Their play-in win over the Cavaliers showed off the case against them: Durant and Irving both had brilliant performances, both individually and in creating for their teammates, and yet they found themselves in a single-digit game late in the fourth quarter. They struggled when Durant sat, and after winning the first quarter 40-20, the Cavs outscored them 88-75 the rest of the way. The Celtics are a completely different ballgame from the injured Cavs, and though Durant and Irving will always give them a chance, I ultimately don’t think the Nets have enough to make it out of this series.

Michael Pearce: Celtics in five. I understand the Brooklyn fear, but I do not agree with it. Two stars are always scary, and Brooklyn does have some very solid ancillary pieces (I’ve been a fan of Bruce Brown since he was in my home state of Michigan with the Pistons). However, the Celtics are a different beast. As Will said, the only Celtics loss to Brooklyn came in November, which is impossible to hold against the Celtics now with how incredible they’ve become. This team is legit, and its defense has far too little holes for me to be panicking over the Nets, a team that while talented, has far too many question marks to take down the NBA’s top defense with a superstar and all star.

Keith Smith: Celtics in six. I think Boston is very ready this time around. And I think enough of the same guys who got stomped (literally and figuratively) last year are still around. They’re going to want to erase that from their memories. Plus, Boston plays on both ends of the floor. Brooklyn really only plays on offense. That balance from the Celtics will be the difference.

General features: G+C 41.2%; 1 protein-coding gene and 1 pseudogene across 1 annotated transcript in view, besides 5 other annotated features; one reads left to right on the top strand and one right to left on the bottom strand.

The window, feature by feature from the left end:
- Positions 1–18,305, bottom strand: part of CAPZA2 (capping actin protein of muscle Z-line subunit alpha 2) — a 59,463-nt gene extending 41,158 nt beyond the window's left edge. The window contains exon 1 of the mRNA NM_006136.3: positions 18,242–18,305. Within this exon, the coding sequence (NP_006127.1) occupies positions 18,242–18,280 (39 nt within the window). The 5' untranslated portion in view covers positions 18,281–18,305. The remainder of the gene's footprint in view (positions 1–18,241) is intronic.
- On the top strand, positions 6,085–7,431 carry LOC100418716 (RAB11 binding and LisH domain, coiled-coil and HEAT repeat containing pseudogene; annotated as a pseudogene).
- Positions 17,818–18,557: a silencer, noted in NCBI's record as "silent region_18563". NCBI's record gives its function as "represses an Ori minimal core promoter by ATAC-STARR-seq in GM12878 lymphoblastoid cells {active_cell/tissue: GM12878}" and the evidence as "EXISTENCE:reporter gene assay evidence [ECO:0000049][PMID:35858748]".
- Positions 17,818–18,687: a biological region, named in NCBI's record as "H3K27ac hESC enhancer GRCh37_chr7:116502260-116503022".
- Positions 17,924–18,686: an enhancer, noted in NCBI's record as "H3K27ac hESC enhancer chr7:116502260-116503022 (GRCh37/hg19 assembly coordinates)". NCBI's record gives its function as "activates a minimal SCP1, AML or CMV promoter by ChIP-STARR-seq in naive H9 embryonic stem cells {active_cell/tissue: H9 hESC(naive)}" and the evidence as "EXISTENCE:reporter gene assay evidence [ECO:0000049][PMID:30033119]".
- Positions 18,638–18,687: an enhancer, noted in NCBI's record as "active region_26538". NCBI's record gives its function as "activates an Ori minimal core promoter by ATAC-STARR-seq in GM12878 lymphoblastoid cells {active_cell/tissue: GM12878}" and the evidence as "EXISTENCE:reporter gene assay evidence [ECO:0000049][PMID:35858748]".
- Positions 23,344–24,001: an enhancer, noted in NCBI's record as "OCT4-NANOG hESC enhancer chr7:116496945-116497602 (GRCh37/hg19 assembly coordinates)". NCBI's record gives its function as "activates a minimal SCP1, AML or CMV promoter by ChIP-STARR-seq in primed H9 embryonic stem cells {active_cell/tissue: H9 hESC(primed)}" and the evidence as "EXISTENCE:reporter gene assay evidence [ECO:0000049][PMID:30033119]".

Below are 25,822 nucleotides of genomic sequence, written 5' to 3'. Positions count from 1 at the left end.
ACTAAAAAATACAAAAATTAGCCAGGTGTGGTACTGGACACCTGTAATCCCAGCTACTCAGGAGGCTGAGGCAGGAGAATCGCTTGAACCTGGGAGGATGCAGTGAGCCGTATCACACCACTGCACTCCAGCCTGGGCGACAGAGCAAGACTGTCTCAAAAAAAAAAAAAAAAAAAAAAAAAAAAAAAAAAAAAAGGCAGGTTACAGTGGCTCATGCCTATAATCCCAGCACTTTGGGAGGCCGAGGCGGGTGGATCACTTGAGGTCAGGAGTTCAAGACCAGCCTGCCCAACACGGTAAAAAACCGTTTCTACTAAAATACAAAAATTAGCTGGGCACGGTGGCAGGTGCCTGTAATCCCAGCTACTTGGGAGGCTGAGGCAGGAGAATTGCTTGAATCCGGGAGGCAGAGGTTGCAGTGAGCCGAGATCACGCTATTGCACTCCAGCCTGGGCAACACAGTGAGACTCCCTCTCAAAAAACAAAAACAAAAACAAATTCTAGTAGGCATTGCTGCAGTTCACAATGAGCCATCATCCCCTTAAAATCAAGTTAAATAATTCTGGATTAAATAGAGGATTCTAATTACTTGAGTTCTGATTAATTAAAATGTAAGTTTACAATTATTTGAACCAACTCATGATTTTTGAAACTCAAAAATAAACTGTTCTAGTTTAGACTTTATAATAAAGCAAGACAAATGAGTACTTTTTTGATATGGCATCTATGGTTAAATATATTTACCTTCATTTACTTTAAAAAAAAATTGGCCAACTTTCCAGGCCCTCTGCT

Bobby Manning: Celtics in six. The Nets’ perimeter defense should allow Boston to function offensively at the high level it has late in the season. Jayson Tatum will her to go downhill at will and pass out of double teams. Jaylen Brown will find space as a finisher. Andre Drummond needs to get out of the post to guard Al Horford’s pick-and-pop. There’s so much trouble here for Brooklyn, Seth Curry’s injury and Ben Simmons’ uncertain status included, and only so much Durant and Irving can clean up with scoring. Don’t forget Boston has operated at a higher level offensively than Brooklyn since the trade deadline by nearly five points per 100 possessions, and that’s not to mention the defensive gap between these two groups. All the turmoil and unease around that team doesn’t project to translate well to a playoff turnaround. The Williams injury is a real game changer for how Boston can defend though. Not to go Bruce Brown, but Daniel Theis is a guy the Nets can attack in switches. That danger and inevitable crunch times in many games could push this series 6-7 games. This almost feels like a passing of the torch in the East in terms of sentiment about these two franchises. As Ime Udoka said on Wednesday, there’s no underdog mentality in Boston for this.

Mike Dynon: Celtics in 6. I’m normally cautious about making playoff predictions, but I feel good about this series because the Celtics themselves are abundantly confident. They didn’t dodge the Nets like other teams did. Instead, they essentially told their opponents, “We don’t worry about you — you have to worry about us.” And they said that despite Rob Williams not being healthy,

We can’t ignore that Kevin Durant is probably the best player in the world. However, Jayson Tatum is ready to make a statement that he’s the next KD. This series is his opportunity to prove it.

Jeff Clark: Celtics in 6. I want to have the guts to say Celtics in 5, but I have too much respect for Kevin Durant.